The innocent ear
These compelling images come from a lost age of musical innocence. When Christopher Nupen made his film of Jacqueline du Pré in 1967 he saw his task as putting as little as possible between the musician and her audience. The result is one of the most powerful advocacies of classical music ever made; an advocacy that sold thousands of recordings of the Elgar Concerto and introduced millions to classical music.
Disintermediation was the promise of the digital age. It happened in retailing when Amazon.com cut out the intermediaries. A direct relationship was established between online buyer and seller, and the customer became king. But the reverse has happened with music. In classical music today the commentator is king, and more and more filters are being interposed between musicians and their audience. Celebrity presenters force their way into the frame, continuity announcers explain why we should appreciate a particular work, myths and madness mean more than the score, and matching music to context is a new artform. Classical music YouTubified is the hot thing, spin is now mightier than the baton, and bloggers (including this one) position themselves as the new arbiters of what is musically cool.
I don't think anyone can accuse An Overgrown Path of being luddite, but I do think the music is being lost in explanation. Isn't there something to be learnt from the lost age of musical innocence? Do we really need all these intermediaries? BBC Radio 3 used to broadcast a series called The Innocent Ear which was presented by that polymath, Robert Simpson. In his biography of Edmund Rubbra (whose First Symphony was performed on The Innocent Ear) Leo Black describes how the programme:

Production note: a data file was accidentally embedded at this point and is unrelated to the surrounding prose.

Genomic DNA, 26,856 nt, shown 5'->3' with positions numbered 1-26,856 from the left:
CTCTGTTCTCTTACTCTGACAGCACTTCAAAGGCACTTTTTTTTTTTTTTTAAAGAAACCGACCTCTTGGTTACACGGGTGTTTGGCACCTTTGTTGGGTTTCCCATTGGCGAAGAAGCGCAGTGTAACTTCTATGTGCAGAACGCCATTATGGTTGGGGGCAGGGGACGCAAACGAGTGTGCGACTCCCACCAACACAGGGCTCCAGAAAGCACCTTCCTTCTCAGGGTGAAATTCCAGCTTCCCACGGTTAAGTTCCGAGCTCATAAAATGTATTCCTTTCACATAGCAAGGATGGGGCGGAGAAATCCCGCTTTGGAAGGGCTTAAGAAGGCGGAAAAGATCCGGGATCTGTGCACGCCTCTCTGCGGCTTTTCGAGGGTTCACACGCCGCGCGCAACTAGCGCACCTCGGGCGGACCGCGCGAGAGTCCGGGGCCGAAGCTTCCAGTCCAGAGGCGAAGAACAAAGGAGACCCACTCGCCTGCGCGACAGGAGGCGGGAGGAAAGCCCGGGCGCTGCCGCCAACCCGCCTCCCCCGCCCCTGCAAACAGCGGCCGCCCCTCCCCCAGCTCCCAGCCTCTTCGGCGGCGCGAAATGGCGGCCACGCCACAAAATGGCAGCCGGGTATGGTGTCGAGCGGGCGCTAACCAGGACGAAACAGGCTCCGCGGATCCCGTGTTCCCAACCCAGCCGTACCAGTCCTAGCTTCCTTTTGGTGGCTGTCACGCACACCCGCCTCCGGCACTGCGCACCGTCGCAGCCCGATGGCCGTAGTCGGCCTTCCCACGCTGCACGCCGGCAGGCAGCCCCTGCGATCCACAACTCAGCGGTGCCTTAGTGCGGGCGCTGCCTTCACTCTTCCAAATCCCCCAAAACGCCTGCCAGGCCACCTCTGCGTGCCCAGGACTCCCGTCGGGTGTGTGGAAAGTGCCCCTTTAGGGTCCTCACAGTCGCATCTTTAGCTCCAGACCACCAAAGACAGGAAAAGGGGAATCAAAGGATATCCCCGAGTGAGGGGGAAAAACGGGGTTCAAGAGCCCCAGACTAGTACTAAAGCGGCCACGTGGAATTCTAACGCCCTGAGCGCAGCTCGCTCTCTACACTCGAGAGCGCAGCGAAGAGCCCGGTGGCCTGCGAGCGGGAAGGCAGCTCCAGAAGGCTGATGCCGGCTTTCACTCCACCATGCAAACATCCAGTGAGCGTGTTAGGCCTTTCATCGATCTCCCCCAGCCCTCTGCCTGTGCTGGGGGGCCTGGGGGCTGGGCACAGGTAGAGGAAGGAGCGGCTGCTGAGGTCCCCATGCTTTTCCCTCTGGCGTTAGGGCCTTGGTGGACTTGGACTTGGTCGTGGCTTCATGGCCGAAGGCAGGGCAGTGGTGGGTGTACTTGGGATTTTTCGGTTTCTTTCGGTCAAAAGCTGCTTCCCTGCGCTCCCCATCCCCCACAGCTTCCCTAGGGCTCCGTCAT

... identified its constituent works only after they had been heard, so freeing the listener's mind of preconceptions.The 'innocent ear' approach has also been used successfully in the concert hall, as was explained here last year by the composer Vanessa Lann, who co-founded the Newt Hinton Ensemble:
One of our practices was to hand out programme books/notes AFTER our concerts. That way the listeners would open their minds to the "experience" of a piece of music, without prejudging its merits because the composer happened to be male or female, young or old, living or deceased, famous or unknown, European or non-European, etc. It was amazing how the works on the programmes were appreciated for their intrinsic musical power, rather than for the biographical or historical contexts into which one otherwise might have placed them.Countless blog posts have been devoted to ways of reaching new audiences. But surely it's as simple as 'opening their minds to the "experience" of a piece of music, without prejudging its merits'. Minimalism discovered that less music is more. Doesn't the same apply to commentary?
* The 2nd Amsterdam Cello Biennial, which runs from 17 to 25 October, offers some exciting experiences for innocent ears. These include a performance of the Elgar Concerto in the same programme as the Elliott Carter Cello Concerto (Oct 22), and the first performance of Vanessa Lann's new Cello Concerto Divining Apollo, which is given by Hans Woudenberg and the Schoenberg Ensemble (Oct 23). As well as the Vanessa Lann work there are world premieres of works for cello by Arvo Pärt, Oene van Geel, Dobrinka Tabakova and for ensemble by Toek Numan. This style of advocacy certainly works; as I write several of the concerts in the Amsterdam Cello Biennial are already sold out.
* The header images are original screen-grabs by me from Christopher Nupen's film Jacqueline du Pré - a portrait. The images are used for review purposes and the copyright resides with Allegro Films. All of Christopher Nupen's classic films are available from the Allegro films website.
Disintermediation -> Indeterminacy
And no, the irony of a 700 word post saying 'less commentary is more' is not lost on me. But nice pictures of Jackie. Any copyrighted material on these pages is included as "fair use", for the purpose of study, review or critical analysis only, and will be removed at the request of copyright owner(s). Report broken links, missing images and errors to - overgrownpath at hotmail dot co dot uk